Tamarind: A Case Study in the Effect of a Restaurant’s Clientele
Last night, I had a borderline miserable experience at a seemingly wonderful restaurant with wonderful company. This was entirely because of the two bizarre parties sitting on either side of me.
To my right sat the singlehandedly most irritating young woman I have encountered since my freshman preview days at Penn. For about 45 minutes straight, she yapped about Ivy League Law Schools and how she didn’t get a good enough LSAT score to get in but she’ll talk her way in, about how long and lovely her companion’s hair was and what sort of conditioner she used, about how she went to such a good school but that her LSAT score doesn’t reflect that, about how wonderful Harvard Law is and she wishes she could go there – all with a shrill sense of Upper East Side pampered rich girl entitlement and no brains. Maybe I sound harsh, but it took all my self-restraint not to approach her and give her a stern talking to about self-esteem and not basing her entire life’s accomplishments on money and a brand name.
To my left sat a strange couple: a pretty middle-aged woman and a goofy looking older man who simultaneously kept telling the woman she was cute and engaging her in arguments. Conversation topics ranged from how tough the New York private school system is to her finger nail polish to how cute the woman is when she eats. Cute, cute, cute.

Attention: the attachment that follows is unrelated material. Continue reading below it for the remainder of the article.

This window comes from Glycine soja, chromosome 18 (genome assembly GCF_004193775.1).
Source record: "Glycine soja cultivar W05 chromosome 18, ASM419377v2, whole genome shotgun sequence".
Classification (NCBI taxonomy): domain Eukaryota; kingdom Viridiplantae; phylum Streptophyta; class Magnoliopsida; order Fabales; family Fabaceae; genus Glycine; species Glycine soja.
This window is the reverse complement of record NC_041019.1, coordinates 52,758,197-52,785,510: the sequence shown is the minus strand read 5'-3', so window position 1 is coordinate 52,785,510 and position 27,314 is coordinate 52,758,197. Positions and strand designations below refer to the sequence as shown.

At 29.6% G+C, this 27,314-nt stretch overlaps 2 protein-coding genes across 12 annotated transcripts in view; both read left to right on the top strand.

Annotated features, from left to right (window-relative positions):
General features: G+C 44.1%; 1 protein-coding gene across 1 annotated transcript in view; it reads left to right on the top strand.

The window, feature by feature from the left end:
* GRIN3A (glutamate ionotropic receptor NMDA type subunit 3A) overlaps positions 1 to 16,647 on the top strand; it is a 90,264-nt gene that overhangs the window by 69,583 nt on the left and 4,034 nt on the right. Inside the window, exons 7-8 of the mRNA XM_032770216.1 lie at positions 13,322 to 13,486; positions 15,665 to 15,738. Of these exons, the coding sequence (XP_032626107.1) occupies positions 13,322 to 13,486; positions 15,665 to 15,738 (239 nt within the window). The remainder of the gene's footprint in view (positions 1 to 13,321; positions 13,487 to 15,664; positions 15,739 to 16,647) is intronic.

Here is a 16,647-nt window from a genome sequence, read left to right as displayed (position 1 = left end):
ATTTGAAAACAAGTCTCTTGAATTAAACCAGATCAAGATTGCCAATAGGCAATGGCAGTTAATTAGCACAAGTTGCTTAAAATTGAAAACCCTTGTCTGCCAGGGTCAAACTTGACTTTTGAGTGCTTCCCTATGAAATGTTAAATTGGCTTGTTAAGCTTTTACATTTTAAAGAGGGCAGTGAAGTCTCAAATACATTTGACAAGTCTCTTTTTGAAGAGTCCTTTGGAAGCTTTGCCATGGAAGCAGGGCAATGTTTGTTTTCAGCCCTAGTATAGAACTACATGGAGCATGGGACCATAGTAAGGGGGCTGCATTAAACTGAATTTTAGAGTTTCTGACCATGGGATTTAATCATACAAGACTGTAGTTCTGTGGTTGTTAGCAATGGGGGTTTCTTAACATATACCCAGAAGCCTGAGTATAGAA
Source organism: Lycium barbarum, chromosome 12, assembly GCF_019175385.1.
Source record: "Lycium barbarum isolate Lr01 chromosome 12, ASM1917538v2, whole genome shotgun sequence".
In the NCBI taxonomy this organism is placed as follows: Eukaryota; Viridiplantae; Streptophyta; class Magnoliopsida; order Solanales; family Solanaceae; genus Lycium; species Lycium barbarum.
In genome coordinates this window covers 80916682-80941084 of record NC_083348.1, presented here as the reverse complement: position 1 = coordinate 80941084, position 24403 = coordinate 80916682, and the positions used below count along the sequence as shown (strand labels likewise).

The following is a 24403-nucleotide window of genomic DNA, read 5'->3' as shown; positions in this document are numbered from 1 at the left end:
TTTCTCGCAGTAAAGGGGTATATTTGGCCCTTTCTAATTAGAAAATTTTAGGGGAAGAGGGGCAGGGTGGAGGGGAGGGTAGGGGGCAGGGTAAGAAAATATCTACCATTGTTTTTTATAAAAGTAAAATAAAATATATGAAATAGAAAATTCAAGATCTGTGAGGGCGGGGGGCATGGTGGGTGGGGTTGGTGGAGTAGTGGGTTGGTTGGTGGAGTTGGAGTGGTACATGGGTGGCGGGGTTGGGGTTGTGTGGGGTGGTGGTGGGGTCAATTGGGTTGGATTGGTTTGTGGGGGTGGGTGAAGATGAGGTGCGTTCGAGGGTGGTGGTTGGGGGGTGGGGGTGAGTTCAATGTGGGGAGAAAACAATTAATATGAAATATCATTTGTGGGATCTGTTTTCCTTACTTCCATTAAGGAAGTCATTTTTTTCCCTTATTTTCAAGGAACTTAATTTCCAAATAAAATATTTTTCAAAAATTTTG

Needless to say, these two parties managed to color the entire experience in a restaurant known for its subtle and modern interpretation of classical Indian Tandoor cuisine. I was disappointed.
Objectively, the restaurant itself is very serene. White walls, white furniture, and soft white lighting give a sense of peace to the interior. The servers are all quiet, polite, and attentive. Even the bar was tranquil. The entire space smelled deliciously of spices, tantalizing me from the get-go.
The menu is extensive, featuring numerous appetizers, classical Tandoor dishes, and then about 10 dishes each for Chicken, Lamb, Meat, Seafood, and Vegetarian options. In addition, there are six types of rice to choose from as accompaniments to your meal. My boyfriend John and I, both having a penchant for very spicy dishes, selected the Lamb Vindaloo and the Murg Kolapuri. Both were satisfyingly hot, rich, hearty, and subtly seasoned. The Tamarind Basmati rice added even more zest to the ensemble. It was altogether too much food for the both of us, and we ended up leaving quite a bit behind.
Tamarind is ideal for business lunches, family get-togethers, large groups of acquaintences, etc. It is fancy enough to make a good impression and spacious enough to accommodate bigger parties. The food is not only presented impeccably but also very palatable.